by: Tony Isaacs
After Lauren's first two doses of Gardasil in August, 2008 she experienced stomach pains, headaches, and nausea. Her doctor said she had a virus which was not related to the vaccine. Then Lauren received her third and final dose of Gardasil on August 18. Less than two weeks later she was completely bedridden and Rosemary began spending her days taking Lauren to doctors for round after round of tests and treatments.
"My 13 year old missed almost her entire eighth grade year of school!" Rosemary said. "Some of her symptoms were enlarged liver, gallbladder attacks, severe nausea, chest pain, severe abdominal pain, severe headaches, brain freezes, stomach ulcer, and sensitivity to light. She became severely depressed because she could not attend school or be with her friends like a normal child."
Initially, doctors could not figure out why such a young girl would have such symptoms. Ultimately, doctors settled on gall bladder problems and she was sent for surgery at Wake Forest Baptist Medical Center. Fortunately, the surgeon recognized that the symptoms were more than gall bladder dysfunction and did not operate.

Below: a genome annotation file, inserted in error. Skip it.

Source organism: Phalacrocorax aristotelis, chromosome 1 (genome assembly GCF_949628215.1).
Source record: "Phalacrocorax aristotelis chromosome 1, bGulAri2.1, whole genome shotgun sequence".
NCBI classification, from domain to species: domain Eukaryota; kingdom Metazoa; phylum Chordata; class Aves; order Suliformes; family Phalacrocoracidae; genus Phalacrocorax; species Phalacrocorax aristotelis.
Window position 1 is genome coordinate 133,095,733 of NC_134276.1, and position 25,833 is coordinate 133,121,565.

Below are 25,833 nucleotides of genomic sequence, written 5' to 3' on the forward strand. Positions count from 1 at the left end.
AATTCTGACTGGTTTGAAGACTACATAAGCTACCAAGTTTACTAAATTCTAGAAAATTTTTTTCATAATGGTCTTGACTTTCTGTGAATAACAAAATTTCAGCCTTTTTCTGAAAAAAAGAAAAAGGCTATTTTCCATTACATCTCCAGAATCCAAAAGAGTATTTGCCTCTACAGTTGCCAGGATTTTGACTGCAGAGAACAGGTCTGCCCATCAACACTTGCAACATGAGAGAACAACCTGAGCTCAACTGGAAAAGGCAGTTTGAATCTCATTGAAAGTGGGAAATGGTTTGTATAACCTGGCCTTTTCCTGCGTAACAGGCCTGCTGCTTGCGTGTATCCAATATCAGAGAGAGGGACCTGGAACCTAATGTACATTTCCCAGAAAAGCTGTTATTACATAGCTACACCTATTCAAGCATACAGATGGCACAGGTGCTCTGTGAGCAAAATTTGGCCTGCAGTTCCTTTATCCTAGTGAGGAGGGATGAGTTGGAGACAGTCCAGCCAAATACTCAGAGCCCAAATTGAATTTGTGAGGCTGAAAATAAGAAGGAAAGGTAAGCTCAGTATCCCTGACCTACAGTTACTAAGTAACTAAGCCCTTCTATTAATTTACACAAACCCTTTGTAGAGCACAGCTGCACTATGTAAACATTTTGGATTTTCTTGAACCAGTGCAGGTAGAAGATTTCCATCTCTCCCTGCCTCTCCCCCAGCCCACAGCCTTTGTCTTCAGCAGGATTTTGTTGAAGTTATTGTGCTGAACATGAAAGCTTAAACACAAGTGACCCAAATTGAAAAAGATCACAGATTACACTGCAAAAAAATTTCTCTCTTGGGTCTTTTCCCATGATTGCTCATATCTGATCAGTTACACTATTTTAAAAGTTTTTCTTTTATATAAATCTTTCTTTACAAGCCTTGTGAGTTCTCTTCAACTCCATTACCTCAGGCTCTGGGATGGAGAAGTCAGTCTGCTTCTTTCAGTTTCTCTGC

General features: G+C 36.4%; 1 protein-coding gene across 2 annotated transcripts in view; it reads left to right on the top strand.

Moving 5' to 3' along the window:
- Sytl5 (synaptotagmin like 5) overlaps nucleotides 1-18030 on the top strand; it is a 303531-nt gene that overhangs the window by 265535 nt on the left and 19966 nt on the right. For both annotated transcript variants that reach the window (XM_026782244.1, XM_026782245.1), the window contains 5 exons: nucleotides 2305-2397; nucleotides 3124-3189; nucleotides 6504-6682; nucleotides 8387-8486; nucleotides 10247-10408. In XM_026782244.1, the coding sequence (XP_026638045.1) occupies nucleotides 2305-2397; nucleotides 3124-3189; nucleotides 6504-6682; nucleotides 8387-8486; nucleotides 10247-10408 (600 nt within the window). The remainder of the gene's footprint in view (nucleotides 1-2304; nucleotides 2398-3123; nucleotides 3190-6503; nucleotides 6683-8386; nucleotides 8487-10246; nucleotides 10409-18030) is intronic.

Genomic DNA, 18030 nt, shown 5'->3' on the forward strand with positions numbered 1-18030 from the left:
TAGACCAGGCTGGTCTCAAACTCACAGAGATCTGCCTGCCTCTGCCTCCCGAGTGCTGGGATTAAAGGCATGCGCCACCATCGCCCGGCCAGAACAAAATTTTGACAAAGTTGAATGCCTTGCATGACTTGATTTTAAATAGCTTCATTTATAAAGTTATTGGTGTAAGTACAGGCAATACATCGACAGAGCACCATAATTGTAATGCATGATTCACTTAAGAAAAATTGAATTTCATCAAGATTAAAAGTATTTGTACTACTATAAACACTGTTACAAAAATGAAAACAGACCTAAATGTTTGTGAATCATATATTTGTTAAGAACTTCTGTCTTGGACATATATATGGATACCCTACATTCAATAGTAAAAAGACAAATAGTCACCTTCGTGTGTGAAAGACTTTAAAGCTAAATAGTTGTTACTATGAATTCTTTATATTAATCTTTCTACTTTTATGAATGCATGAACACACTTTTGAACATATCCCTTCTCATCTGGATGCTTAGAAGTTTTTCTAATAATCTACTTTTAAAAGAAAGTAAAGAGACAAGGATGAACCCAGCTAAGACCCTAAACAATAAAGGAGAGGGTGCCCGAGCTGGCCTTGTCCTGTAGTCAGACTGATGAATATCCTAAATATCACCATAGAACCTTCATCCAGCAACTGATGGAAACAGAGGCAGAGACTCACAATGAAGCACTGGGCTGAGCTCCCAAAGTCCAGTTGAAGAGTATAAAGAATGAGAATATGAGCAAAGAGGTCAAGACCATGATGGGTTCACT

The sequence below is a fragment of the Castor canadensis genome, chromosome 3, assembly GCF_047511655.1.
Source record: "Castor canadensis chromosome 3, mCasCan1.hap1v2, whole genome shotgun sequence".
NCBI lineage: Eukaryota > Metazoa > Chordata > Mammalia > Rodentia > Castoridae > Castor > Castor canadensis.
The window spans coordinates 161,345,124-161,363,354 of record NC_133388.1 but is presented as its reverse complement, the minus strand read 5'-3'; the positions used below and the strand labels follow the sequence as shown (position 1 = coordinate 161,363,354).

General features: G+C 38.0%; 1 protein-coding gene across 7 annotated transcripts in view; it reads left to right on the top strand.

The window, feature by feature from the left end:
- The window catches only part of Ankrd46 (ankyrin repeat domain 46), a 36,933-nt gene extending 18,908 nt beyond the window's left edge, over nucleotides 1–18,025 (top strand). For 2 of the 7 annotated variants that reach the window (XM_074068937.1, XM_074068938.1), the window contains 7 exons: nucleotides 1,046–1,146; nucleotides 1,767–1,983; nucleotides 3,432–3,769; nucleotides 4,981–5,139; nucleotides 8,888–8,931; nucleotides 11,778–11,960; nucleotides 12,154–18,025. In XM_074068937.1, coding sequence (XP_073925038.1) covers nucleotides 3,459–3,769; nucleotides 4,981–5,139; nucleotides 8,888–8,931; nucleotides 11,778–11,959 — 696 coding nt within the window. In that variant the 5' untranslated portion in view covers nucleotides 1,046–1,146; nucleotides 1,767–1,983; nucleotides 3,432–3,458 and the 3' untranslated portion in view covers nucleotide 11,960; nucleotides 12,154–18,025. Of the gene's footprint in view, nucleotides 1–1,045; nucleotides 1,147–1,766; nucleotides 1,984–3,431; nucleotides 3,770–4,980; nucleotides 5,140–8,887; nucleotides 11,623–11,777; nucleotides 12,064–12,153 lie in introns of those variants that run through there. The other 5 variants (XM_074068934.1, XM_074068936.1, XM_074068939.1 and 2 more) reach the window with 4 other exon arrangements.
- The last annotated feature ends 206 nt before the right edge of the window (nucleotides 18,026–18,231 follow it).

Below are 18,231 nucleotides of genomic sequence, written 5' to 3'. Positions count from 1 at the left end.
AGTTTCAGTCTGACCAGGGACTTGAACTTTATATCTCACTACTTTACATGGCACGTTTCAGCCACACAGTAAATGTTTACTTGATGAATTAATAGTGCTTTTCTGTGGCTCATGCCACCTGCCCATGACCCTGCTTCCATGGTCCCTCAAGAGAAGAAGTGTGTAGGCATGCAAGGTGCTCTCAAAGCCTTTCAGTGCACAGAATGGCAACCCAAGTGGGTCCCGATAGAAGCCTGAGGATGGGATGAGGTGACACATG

Lauren was subsequently identified as a vaccine victim by Duke University. While Lauren was being treated for her problems, her mother Rosemary did not take the news sitting down. Instead, she began researching Gardasil and interacting with other victims' mothers. She and other mothers formed Truth About Gardasil (truthaboutgardasil.org) and later the non-profit SANE VAX, Inc. (www.sanevax.org) to help spread the word about Gardasil dangers. Today, Rosemary Mathis and SANE VAX are internationally known and respected, which Rosemary said is largely due to the tireless efforts of SANE VAX volunteers.
On March 12 of this year, Rosemary appeared before the FDA and presented 243 pages of data and reports about Gardasil, including the 61 deaths and over 17,000 adverse reactions reported thus far. The FDA promised to get back to the group within a month, but it thus far has done little more than give assurances that the materials have been forwarded to appropriate parties for review.
As Rosemary and the group have found, FDA action on dangerous drugs can be a slow, arduous and frustrating endeavor. It took the FDA years and a death count that reached over 50,000 before finally banning Vioxx. By comparison, after 52 deaths were attributed to unintended acceleration in a car from a leading manufacturer, a $2 billion recall ensued.
Gardasil, a Merck vaccine targeting HPV, was given FDA fast-track approval in 2006 – a decision that surprised many since cervical cancer accounts for less than 1 percent of all cancer deaths. Merck, who also made Vioxx, claims Gardasil will save lives, though no long-term studies are available yet. The question Rosemary and others want answered is: What about all the lives it is costing or destroying?
"I am afraid that Gardasil is going to be another Vioxx, and that five years from now they are going to pull it and it is going to be too late for all these girls," she said.